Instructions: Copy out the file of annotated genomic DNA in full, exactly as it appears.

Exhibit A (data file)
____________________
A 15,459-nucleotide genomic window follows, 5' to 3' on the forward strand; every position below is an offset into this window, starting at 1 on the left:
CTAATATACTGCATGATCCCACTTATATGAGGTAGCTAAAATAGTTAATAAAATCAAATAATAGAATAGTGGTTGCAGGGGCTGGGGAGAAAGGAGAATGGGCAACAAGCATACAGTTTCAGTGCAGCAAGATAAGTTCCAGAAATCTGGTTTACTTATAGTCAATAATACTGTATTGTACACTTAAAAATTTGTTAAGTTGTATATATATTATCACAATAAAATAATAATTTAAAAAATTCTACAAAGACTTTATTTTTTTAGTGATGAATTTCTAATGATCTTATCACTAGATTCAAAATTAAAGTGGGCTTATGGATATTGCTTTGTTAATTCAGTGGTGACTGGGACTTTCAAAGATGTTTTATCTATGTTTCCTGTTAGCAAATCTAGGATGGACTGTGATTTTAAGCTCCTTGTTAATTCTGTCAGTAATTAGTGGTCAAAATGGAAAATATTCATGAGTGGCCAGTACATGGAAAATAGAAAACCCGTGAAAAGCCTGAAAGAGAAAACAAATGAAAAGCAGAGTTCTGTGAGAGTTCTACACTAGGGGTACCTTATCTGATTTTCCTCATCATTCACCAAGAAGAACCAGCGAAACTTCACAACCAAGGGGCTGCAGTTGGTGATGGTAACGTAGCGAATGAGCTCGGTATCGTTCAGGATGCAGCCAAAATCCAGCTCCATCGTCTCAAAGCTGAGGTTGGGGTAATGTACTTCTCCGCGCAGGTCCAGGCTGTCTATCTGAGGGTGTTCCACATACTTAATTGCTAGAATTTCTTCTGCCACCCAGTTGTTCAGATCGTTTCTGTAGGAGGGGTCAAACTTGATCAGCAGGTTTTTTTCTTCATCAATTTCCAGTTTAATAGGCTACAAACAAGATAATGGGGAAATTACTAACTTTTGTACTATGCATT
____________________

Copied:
A 15,459-nucleotide genomic window follows, 5' to 3' on the forward strand; every position below is an offset into this window, starting at 1 on the left:
CTAATATACTGCATGATCCCACTTATATGAGGTAGCTAAAATAGTTAATAAAATCAAATAATAGAATAGTGGTTGCAGGGGCTGGGGAGAAAGGAGAATGGGCAACAAGCATACAGTTTCAGTGCAGCAAGATAAGTTCCAGAAATCTGGTTTACTTATAGTCAATAATACTGTATTGTACACTTAAAAATTTGTTAAGTTGTATATATATTATCACAATAAAATAATAATTTAAAAAATTCTACAAAGACTTTATTTTTTTAGTGATGAATTTCTAATGATCTTATCACTAGATTCAAAATTAAAGTGGGCTTATGGATATTGCTTTGTTAATTCAGTGGTGACTGGGACTTTCAAAGATGTTTTATCTATGTTTCCTGTTAGCAAATCTAGGATGGACTGTGATTTTAAGCTCCTTGTTAATTCTGTCAGTAATTAGTGGTCAAAATGGAAAATATTCATGAGTGGCCAGTACATGGAAAATAGAAAACCCGTGAAAAGCCTGAAAGAGAAAACAAATGAAAAGCAGAGTTCTGTGAGAGTTCTACACTAGGGGTACCTTATCTGATTTTCCTCATCATTCACCAAGAAGAACCAGCGAAACTTCACAACCAAGGGGCTGCAGTTGGTGATGGTAACGTAGCGAATGAGCTCGGTATCGTTCAGGATGCAGCCAAAATCCAGCTCCATCGTCTCAAAGCTGAGGTTGGGGTAATGTACTTCTCCGCGCAGGTCCAGGCTGTCTATCTGAGGGTGTTCCACATACTTAATTGCTAGAATTTCTTCTGCCACCCAGTTGTTCAGATCGTTTCTGTAGGAGGGGTCAAACTTGATCAGCAGGTTTTTTTCTTCATCAATTTCCAGTTTAATAGGCTACAAACAAGATAATGGGGAAATTACTAACTTTTGTACTATGCATT